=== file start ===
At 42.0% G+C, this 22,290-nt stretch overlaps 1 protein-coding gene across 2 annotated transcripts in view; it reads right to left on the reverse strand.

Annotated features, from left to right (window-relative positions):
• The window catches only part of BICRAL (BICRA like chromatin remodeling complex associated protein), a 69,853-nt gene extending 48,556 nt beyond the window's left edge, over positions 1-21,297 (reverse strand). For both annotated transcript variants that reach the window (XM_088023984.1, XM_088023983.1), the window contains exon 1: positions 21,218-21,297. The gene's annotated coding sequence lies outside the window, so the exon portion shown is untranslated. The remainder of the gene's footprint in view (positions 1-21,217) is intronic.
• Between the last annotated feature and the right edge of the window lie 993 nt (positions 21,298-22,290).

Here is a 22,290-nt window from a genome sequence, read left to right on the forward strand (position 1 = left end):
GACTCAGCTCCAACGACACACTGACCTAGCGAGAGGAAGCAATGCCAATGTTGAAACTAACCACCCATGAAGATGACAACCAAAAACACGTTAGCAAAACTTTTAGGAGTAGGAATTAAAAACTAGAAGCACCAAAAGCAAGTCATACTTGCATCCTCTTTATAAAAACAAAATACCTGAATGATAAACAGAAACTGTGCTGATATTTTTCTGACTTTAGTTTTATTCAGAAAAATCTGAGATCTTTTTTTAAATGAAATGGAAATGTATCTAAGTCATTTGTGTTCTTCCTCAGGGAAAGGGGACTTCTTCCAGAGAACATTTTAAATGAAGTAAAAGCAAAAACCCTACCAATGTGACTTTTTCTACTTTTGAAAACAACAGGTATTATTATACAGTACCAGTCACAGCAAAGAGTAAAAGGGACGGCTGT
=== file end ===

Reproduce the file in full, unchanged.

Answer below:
At 42.0% G+C, this 22,290-nt stretch overlaps 1 protein-coding gene across 2 annotated transcripts in view; it reads right to left on the reverse strand.

Annotated features, from left to right (window-relative positions):
• The window catches only part of BICRAL (BICRA like chromatin remodeling complex associated protein), a 69,853-nt gene extending 48,556 nt beyond the window's left edge, over positions 1-21,297 (reverse strand). For both annotated transcript variants that reach the window (XM_088023984.1, XM_088023983.1), the window contains exon 1: positions 21,218-21,297. The gene's annotated coding sequence lies outside the window, so the exon portion shown is untranslated. The remainder of the gene's footprint in view (positions 1-21,217) is intronic.
• Between the last annotated feature and the right edge of the window lie 993 nt (positions 21,298-22,290).

Here is a 22,290-nt window from a genome sequence, read left to right on the forward strand (position 1 = left end):
GACTCAGCTCCAACGACACACTGACCTAGCGAGAGGAAGCAATGCCAATGTTGAAACTAACCACCCATGAAGATGACAACCAAAAACACGTTAGCAAAACTTTTAGGAGTAGGAATTAAAAACTAGAAGCACCAAAAGCAAGTCATACTTGCATCCTCTTTATAAAAACAAAATACCTGAATGATAAACAGAAACTGTGCTGATATTTTTCTGACTTTAGTTTTATTCAGAAAAATCTGAGATCTTTTTTTAAATGAAATGGAAATGTATCTAAGTCATTTGTGTTCTTCCTCAGGGAAAGGGGACTTCTTCCAGAGAACATTTTAAATGAAGTAAAAGCAAAAACCCTACCAATGTGACTTTTTCTACTTTTGAAAACAACAGGTATTATTATACAGTACCAGTCACAGCAAAGAGTAAAAGGGACGGCTGT